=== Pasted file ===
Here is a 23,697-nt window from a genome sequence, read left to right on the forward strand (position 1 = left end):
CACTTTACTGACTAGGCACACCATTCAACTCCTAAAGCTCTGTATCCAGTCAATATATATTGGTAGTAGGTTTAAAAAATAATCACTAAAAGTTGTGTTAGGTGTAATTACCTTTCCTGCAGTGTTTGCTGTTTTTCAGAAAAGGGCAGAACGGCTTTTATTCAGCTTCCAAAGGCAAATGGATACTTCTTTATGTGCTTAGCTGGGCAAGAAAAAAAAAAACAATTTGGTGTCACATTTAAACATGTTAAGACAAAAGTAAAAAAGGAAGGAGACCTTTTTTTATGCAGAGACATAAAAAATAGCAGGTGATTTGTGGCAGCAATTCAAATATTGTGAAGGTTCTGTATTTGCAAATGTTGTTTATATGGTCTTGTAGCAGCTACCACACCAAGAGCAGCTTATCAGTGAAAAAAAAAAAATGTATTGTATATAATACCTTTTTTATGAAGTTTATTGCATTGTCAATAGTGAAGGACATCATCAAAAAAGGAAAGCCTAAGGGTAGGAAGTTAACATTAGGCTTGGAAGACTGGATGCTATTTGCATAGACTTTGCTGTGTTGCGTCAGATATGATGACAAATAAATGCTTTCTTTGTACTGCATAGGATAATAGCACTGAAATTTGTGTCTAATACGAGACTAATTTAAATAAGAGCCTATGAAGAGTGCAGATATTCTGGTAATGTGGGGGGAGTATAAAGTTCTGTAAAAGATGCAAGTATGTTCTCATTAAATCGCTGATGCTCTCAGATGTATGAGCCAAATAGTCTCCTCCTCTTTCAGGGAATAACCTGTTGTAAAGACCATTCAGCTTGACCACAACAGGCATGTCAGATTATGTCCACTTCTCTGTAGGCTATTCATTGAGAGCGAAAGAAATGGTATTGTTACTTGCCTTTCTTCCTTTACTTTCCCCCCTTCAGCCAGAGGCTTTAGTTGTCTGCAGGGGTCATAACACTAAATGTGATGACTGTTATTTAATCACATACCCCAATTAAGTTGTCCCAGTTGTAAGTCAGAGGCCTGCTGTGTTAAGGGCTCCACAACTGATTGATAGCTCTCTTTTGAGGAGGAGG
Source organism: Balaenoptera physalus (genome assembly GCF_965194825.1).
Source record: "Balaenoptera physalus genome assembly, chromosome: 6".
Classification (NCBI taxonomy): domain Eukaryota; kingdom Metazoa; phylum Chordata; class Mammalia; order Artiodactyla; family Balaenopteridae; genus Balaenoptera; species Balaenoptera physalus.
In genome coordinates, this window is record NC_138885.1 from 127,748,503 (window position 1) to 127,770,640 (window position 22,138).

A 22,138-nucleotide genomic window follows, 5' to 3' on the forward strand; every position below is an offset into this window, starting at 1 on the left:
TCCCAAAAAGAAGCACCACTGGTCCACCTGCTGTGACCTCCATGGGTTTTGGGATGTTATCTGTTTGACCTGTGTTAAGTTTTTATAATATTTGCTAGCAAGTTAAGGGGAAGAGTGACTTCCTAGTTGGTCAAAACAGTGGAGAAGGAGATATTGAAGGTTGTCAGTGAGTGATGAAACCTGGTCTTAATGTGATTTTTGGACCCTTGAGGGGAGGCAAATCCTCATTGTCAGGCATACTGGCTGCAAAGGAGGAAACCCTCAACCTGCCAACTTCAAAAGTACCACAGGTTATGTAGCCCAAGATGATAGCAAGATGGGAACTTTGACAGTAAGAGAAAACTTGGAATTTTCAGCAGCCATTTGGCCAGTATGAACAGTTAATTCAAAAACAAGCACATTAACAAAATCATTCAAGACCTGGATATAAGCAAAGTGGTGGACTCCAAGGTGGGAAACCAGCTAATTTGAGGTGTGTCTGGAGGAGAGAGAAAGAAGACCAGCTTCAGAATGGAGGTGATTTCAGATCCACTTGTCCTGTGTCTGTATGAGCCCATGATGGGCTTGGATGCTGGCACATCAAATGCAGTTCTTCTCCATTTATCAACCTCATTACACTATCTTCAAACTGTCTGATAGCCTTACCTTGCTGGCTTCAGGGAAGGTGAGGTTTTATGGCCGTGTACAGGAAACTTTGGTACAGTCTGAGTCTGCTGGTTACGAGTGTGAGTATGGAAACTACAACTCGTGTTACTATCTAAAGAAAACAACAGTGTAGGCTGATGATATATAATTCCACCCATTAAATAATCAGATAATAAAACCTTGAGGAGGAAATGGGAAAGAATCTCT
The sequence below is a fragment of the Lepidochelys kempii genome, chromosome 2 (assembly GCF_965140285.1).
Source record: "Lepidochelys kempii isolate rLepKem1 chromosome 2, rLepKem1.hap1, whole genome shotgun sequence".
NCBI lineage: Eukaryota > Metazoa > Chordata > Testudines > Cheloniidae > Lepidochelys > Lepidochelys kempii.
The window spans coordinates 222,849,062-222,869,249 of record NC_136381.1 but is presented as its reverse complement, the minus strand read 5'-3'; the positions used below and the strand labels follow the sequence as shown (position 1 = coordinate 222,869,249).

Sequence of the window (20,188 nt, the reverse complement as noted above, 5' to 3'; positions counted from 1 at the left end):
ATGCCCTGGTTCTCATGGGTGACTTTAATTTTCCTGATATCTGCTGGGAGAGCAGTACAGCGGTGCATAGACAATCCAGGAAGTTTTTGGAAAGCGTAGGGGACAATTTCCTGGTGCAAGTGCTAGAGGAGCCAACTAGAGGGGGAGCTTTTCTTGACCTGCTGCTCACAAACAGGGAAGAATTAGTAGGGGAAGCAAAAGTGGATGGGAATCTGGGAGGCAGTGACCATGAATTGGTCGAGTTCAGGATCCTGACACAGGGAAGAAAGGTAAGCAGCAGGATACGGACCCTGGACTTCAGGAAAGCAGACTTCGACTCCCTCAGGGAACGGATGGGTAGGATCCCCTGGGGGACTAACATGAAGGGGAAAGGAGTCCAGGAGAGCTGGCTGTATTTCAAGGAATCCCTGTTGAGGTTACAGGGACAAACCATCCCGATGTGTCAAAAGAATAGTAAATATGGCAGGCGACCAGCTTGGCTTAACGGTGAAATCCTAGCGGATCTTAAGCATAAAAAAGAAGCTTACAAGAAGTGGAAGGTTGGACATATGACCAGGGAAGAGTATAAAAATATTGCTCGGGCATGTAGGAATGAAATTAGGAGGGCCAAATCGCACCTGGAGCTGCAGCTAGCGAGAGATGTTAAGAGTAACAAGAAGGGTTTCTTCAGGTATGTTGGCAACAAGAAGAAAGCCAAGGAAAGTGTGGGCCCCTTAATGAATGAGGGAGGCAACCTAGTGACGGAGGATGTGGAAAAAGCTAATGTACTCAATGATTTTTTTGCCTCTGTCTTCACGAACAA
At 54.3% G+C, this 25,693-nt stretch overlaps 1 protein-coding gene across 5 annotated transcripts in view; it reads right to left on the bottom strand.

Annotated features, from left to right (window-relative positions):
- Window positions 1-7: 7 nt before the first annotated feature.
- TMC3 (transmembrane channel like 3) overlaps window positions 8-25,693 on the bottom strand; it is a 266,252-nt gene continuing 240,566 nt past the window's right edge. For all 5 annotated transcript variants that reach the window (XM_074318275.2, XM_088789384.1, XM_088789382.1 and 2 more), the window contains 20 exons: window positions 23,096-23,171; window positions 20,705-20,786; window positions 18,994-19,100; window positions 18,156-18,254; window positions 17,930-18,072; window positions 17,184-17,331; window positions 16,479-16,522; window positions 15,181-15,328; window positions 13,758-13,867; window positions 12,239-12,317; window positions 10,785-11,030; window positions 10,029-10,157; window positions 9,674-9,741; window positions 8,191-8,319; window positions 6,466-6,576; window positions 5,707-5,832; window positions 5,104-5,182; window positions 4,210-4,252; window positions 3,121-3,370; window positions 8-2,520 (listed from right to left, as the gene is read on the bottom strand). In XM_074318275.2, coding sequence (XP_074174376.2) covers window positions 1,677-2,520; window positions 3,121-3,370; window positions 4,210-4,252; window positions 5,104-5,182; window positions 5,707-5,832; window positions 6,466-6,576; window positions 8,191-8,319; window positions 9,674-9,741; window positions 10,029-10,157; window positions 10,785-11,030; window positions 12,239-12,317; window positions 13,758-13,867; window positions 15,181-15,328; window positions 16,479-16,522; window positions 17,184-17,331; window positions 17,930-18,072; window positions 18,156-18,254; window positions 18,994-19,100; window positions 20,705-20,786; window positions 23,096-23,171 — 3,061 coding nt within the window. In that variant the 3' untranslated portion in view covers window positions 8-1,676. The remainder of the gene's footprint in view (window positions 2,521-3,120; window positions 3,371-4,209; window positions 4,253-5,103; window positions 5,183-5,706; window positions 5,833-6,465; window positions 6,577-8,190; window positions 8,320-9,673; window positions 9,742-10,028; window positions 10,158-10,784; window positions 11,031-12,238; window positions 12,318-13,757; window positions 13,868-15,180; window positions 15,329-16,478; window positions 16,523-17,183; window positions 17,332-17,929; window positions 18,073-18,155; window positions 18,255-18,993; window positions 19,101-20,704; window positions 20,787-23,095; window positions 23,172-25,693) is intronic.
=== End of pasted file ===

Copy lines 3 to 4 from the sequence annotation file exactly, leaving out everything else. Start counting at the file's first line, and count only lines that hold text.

Source organism: Balaenoptera physalus (genome assembly GCF_965194825.1).
Source record: "Balaenoptera physalus genome assembly, chromosome: 6".